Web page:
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  • The second, more obscure example is Karl May, a 19th century German novelist who wrote about adventures in far away lands he never visited and is best remembered for his “westerns” today.

    Who Goes There?, The Thing, and Beyond

  • Pretty much every German adult is familiar with Karl May, either via the film adaptions from the 1960s or via the original books or via the theatrical adaptions or via a combination of all three.

    Who Goes There?, The Thing, and Beyond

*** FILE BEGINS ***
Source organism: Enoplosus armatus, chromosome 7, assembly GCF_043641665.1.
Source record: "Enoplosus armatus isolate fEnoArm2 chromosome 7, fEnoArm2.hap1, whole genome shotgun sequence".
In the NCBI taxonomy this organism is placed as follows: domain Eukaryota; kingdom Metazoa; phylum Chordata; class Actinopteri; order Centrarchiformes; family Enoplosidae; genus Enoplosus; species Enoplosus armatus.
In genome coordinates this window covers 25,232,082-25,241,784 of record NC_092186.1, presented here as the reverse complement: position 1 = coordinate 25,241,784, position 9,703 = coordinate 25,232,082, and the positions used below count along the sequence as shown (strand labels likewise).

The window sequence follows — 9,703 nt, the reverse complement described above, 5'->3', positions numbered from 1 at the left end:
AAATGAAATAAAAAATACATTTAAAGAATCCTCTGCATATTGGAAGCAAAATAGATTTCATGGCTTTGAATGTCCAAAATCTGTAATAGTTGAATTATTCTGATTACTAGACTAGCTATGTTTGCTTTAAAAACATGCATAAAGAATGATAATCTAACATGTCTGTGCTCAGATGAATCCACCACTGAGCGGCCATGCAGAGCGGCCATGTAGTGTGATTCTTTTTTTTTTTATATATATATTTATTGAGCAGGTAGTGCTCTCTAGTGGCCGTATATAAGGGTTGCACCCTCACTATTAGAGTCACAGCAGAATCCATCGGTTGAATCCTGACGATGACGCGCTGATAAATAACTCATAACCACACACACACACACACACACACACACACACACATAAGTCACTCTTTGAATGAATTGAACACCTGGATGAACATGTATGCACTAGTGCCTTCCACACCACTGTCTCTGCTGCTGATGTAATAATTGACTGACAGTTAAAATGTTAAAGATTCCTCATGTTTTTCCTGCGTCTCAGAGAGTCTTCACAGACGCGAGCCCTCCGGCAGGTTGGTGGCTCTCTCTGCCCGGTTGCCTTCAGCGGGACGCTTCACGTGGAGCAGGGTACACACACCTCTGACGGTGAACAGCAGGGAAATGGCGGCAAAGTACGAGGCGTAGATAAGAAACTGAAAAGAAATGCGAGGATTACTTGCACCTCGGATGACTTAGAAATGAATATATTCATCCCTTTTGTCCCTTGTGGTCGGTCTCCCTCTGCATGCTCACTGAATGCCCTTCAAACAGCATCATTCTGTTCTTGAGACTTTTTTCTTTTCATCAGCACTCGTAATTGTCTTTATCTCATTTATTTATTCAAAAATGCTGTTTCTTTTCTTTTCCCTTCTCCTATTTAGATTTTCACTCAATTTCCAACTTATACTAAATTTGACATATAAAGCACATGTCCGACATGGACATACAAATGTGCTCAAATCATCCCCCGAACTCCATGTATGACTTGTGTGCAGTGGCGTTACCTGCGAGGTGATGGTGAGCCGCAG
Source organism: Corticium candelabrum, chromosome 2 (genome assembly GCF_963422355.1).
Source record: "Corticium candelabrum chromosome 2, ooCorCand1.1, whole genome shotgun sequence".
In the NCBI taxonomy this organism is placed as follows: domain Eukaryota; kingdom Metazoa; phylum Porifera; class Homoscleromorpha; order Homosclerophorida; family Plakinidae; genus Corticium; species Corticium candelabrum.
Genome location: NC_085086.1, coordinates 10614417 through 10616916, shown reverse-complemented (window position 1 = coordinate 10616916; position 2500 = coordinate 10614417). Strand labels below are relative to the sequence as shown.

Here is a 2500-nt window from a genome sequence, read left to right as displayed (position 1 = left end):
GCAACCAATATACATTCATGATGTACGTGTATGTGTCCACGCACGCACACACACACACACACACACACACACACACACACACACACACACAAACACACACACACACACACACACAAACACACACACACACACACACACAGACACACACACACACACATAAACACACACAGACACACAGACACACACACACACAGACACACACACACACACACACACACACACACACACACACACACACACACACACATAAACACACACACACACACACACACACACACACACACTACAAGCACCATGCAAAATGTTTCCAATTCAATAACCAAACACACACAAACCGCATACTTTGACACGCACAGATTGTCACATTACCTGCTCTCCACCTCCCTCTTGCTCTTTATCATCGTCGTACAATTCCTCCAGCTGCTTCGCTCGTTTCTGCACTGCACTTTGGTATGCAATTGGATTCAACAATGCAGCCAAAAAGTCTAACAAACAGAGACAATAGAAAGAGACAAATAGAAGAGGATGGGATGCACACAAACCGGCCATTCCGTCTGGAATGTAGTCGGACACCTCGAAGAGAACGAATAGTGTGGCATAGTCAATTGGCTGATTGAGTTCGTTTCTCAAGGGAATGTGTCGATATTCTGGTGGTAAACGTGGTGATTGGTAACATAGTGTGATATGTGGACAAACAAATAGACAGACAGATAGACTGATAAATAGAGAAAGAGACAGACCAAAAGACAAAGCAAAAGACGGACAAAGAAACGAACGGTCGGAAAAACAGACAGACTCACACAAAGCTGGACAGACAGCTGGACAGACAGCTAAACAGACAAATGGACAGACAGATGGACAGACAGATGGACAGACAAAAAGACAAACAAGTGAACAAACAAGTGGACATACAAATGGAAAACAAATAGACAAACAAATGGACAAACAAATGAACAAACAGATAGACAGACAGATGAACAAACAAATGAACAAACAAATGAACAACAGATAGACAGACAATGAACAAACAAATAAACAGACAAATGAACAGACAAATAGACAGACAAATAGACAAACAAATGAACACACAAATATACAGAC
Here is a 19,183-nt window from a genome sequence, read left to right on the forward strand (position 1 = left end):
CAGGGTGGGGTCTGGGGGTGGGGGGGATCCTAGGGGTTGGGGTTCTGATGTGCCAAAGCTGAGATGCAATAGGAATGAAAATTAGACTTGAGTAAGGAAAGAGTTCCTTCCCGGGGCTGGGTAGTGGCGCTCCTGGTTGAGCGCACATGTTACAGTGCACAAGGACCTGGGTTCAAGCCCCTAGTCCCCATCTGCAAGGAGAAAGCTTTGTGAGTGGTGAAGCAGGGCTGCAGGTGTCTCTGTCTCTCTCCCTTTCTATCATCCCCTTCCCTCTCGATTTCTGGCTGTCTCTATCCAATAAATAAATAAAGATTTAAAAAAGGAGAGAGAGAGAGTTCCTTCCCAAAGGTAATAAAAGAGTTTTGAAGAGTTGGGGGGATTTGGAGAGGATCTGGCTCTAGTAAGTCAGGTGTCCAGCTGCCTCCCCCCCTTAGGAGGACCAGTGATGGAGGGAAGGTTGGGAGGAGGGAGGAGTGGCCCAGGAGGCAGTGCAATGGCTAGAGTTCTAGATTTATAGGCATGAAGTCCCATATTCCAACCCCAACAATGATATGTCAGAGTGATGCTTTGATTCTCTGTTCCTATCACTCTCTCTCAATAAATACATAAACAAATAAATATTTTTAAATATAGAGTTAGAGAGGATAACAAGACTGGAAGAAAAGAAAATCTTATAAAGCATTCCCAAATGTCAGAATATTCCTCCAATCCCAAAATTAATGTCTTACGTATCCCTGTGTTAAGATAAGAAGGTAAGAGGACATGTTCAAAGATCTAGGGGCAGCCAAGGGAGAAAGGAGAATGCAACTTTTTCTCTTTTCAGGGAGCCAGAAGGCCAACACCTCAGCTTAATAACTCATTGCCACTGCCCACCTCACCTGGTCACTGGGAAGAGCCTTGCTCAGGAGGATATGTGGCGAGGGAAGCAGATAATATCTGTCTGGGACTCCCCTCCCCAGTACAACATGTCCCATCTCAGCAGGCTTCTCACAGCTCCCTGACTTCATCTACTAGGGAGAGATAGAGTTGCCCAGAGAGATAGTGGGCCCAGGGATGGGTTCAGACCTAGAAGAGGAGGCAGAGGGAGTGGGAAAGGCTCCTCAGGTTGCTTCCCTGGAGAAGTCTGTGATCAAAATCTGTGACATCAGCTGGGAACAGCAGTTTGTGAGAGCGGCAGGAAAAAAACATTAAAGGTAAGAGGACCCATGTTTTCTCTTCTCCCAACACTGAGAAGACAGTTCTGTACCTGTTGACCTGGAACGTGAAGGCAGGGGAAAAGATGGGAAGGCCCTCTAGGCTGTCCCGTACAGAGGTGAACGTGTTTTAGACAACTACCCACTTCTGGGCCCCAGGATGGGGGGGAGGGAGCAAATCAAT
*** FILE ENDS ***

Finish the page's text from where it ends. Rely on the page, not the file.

• I used to love Karl May as a child but I tried his work a while ago and it did not resonate that much, but I was struck by how the dialogue and description in Sapkowski is similar in style

    Three Capsule Reviews 4 - "Gladiatrix, Prophets and Blood of Elves" (by Liviu Suciu)

  • One corner of the exhibit shows off the books of Karl May, an immensely popular German author.

    Cowboys and Indians

  • But then Ryback tells us that Hitler had "mastered" the writings of Karl May, an ultraprolific German author of cowboy novels featuring the characters Old Surehand and Old Shatterhand.

    NYT > Home Page

  • Karl May is so ingrained in German culture that the highest grossing German film of all time is a slashy parody of the 1960s adaptions of May’s Winnetou novels.

    Who Goes There?, The Thing, and Beyond


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